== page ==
Wall Street climbed on Tuesday, despite the U.S. government shutdown, leaving some scratching their heads as to why stocks continue to gain in light of the fiscal crisis in Washington.
“I think to some it is surprising, but we have to just look at the circumstances where we’re at,” said Jonathan Corpina, senior managing partner with Meridian Equity Partners Inc., from the floor of the New York Stock Exchange. “This government shutdown, there are two sides to it -- the people thinking that it was going to occur and people that were thinking it wasn’t going to occur. But either way, people were positioned accordingly yesterday. So coming into today, it’s a new month. It’s a new quarter. There’s been a lot of funds out there that have been waiting to put money back into this market, and they have to wait till the quarter starts again. So we’re starting to see now some older money that’s been off the table coming back into this market.”
U.S. stocks extended their gains on the first trading day of the month and quarter, even as nearly 1 million government workers were temporarily out of work as the U.S. government partially shut down for the first time since late 1995 and early 1996. A deadlock persists between President Barack Obama and congressional Republicans over the Affordable Care Act, better known as Obamacare.
“Yes, it is concerning," said Corpina. "I personally did not think it was going to get to this point. I thought there was going to be some resolution put in place, but obviously this Oct. 17 is the next big date that’s out there, and I think that’s the data that people are starting to focus on now.”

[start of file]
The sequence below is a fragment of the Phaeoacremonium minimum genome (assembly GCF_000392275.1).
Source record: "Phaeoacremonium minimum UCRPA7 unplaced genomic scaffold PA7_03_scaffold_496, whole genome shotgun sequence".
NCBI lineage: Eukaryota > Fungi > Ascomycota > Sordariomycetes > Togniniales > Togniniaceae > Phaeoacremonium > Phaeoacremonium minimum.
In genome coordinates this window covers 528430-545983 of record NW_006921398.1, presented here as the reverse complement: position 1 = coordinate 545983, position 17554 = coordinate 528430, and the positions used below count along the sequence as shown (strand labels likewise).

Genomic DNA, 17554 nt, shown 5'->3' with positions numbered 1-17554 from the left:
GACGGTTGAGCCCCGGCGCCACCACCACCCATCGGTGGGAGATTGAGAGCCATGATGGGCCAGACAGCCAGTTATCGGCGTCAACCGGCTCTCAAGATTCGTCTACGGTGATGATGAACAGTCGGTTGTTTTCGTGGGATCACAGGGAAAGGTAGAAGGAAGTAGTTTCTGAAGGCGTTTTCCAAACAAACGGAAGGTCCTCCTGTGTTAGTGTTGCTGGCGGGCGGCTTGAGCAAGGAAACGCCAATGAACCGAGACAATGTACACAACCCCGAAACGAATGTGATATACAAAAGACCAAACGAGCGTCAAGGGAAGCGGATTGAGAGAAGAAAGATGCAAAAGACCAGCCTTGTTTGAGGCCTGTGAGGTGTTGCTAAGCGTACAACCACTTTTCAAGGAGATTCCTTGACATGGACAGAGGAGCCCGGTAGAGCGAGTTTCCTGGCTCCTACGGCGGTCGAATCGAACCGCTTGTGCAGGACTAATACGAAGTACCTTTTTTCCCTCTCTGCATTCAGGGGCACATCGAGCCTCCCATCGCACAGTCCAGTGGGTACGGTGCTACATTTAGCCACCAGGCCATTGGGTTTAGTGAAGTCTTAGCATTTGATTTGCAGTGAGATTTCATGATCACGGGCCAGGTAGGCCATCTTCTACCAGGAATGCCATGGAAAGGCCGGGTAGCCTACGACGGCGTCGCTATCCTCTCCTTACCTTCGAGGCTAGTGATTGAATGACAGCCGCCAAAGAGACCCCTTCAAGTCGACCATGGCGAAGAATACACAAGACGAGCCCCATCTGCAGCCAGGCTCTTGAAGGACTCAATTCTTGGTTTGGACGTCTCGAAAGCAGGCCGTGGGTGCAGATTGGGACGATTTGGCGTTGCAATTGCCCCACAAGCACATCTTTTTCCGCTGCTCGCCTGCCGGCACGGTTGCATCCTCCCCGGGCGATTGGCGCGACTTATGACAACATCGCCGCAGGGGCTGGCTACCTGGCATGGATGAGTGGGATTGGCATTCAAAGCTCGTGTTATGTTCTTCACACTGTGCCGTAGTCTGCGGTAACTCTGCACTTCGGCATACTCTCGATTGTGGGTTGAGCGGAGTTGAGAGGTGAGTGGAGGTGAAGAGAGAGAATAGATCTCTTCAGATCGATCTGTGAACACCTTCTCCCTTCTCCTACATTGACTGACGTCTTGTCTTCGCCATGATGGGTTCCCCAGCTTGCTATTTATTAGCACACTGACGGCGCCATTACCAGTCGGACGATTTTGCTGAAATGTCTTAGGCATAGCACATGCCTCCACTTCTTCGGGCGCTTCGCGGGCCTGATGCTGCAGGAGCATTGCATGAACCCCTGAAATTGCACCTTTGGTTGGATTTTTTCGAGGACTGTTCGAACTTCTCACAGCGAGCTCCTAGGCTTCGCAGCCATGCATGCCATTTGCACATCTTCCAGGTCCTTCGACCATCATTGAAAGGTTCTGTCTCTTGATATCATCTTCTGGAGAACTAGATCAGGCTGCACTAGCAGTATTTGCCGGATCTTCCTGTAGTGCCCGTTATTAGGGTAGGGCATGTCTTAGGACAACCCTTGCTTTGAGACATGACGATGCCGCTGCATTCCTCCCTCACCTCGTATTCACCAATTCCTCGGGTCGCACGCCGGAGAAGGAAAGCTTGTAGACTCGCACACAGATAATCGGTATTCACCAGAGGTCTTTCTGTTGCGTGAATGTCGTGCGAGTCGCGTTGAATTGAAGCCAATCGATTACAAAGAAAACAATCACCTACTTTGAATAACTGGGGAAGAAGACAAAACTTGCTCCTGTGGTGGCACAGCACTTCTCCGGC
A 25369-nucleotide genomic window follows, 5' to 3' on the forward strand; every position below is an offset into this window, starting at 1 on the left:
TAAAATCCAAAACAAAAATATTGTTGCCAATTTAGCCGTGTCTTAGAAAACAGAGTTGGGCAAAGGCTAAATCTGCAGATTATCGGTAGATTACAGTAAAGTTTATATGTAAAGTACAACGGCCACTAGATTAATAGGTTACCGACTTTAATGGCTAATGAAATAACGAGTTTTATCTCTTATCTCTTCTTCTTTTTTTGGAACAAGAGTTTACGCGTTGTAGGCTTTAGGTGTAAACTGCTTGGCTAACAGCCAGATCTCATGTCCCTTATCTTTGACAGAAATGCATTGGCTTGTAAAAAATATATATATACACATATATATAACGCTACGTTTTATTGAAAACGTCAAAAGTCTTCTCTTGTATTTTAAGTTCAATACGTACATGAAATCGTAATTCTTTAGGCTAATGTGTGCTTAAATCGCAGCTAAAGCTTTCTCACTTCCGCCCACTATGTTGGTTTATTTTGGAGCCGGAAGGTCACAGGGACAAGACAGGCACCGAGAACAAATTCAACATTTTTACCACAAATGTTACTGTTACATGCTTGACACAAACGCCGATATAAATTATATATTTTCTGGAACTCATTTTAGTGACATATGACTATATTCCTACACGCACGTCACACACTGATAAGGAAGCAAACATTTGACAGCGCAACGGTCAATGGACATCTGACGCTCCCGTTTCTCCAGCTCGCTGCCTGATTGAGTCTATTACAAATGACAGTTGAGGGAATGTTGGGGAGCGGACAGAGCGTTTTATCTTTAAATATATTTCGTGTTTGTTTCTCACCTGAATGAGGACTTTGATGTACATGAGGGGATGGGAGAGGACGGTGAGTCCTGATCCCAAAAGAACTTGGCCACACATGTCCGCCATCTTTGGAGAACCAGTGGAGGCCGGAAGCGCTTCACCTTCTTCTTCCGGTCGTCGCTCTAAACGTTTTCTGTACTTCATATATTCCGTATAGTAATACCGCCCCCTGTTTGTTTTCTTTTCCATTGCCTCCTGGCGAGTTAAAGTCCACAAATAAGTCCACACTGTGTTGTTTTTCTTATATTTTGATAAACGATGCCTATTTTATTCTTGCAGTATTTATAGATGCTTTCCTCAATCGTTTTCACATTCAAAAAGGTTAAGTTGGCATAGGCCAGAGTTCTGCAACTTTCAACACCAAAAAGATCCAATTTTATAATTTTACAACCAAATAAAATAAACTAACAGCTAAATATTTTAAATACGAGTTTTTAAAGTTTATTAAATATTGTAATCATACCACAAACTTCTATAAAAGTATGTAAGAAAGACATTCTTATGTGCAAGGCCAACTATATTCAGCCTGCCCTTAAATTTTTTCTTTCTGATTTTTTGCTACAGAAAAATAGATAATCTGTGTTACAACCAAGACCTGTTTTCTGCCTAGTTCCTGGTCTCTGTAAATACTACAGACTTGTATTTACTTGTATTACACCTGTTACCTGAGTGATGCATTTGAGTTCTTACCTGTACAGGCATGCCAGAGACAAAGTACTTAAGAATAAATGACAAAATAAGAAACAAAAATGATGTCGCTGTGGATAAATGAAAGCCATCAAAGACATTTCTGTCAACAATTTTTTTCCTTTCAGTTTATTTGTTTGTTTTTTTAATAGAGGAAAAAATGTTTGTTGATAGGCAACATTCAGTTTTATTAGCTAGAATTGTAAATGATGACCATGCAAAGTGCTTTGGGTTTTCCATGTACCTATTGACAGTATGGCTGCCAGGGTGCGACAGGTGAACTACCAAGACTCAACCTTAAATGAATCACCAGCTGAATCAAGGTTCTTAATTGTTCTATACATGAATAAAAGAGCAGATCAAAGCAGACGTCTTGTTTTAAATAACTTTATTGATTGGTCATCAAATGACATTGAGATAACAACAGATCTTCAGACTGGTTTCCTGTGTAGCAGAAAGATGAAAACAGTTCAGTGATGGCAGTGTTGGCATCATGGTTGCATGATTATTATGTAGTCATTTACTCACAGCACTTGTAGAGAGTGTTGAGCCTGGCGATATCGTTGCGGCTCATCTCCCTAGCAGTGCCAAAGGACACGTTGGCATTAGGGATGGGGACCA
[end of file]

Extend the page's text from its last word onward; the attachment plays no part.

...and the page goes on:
He is referring to the debt ceiling crisis looming in two weeks. Treasury Secretary Jack Lew announced Sept. 25 that the U.S. Treasury will run out of borrowed money by Oct. 17, unless Congress raises the $16.7 trillion debt limit.
Continue Reading Below
Also thanks to the shutdown, the highly anticipated jobs report for the month of September, due Friday, will likely now be delayed. As for the Federal Reserve’s tapering dilemma, Chairman Ben Bernanke reiterated in a press conference after the Federal Open Market Committee’s Sept. 17-18 meeting, "The economic data does not yet provide sufficient confirmation" to warrant reducing the central bank’s $85 billion-a-month bond-buying program.
“We’re going to get some information out of the Fed, I believe, next Wednesday,” said Corpina. “Without this information that’s coming out Thursday and Friday this week, I think the Fed really can’t do much, they can’t say much. Even if we were getting our normal calendar of economic data, considering the fact that we didn’t taper, it would be too soon to get a really big statement coming out of Washington out of this meeting.”
The U.S. Department of Labor’s non-farm payroll report is arguably the most closely watched economic data point in the U.S. economy, as the monthly report includes the unemployment rate and the number of jobs added to the economy by employers. The U.S. economy added 169,000 jobs in August, while the unemployment rate ticked down to 7.3 percent, according to the Labor Department.
“What I’m curious to see is if we don’t get this data on Thursday and Friday, when do we get it and how do we get it,” added Corpina.
In afternoon trading, the Dow Jones Industrial Average gained 54.36 points, or 0.36 percent, at 15,184.03. The S&P 500 was up 10.94 points, or 0.65 percent, at 1,692.44. The Nasdaq Composite Index was up 34.54 points, or 0.92 percent, at 3,805.88.